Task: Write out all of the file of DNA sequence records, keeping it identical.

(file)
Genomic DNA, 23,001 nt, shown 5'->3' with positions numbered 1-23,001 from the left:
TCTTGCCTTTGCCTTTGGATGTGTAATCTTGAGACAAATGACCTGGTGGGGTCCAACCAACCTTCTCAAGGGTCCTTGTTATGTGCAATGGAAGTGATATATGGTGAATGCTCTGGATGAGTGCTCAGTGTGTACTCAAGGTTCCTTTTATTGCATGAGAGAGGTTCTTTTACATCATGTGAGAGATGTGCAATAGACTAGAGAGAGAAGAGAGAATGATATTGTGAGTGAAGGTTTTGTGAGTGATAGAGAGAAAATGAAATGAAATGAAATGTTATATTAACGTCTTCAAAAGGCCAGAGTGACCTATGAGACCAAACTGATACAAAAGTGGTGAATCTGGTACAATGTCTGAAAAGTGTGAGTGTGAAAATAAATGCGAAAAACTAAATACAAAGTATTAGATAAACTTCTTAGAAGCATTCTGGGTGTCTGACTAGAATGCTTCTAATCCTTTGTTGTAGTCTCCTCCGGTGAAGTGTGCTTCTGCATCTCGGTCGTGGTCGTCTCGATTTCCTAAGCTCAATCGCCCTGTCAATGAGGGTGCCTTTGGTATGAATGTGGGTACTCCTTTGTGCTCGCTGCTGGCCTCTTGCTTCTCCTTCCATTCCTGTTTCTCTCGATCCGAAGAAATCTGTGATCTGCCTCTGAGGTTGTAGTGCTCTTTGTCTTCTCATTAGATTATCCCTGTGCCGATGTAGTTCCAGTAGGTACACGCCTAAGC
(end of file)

Genomic DNA, 23,001 nt, shown 5'->3' with positions numbered 1-23,001 from the left:
TCTTGCCTTTGCCTTTGGATGTGTAATCTTGAGACAAATGACCTGGTGGGGTCCAACCAACCTTCTCAAGGGTCCTTGTTATGTGCAATGGAAGTGATATATGGTGAATGCTCTGGATGAGTGCTCAGTGTGTACTCAAGGTTCCTTTTATTGCATGAGAGAGGTTCTTTTACATCATGTGAGAGATGTGCAATAGACTAGAGAGAGAAGAGAGAATGATATTGTGAGTGAAGGTTTTGTGAGTGATAGAGAGAAAATGAAATGAAATGAAATGTTATATTAACGTCTTCAAAAGGCCAGAGTGACCTATGAGACCAAACTGATACAAAAGTGGTGAATCTGGTACAATGTCTGAAAAGTGTGAGTGTGAAAATAAATGCGAAAAACTAAATACAAAGTATTAGATAAACTTCTTAGAAGCATTCTGGGTGTCTGACTAGAATGCTTCTAATCCTTTGTTGTAGTCTCCTCCGGTGAAGTGTGCTTCTGCATCTCGGTCGTGGTCGTCTCGATTTCCTAAGCTCAATCGCCCTGTCAATGAGGGTGCCTTTGGTATGAATGTGGGTACTCCTTTGTGCTCGCTGCTGGCCTCTTGCTTCTCCTTCCATTCCTGTTTCTCTCGATCCGAAGAAATCTGTGATCTGCCTCTGAGGTTGTAGTGCTCTTTGTCTTCTCATTAGATTATCCCTGTGCCGATGTAGTTCCAGTAGGTACACGCCTAAGC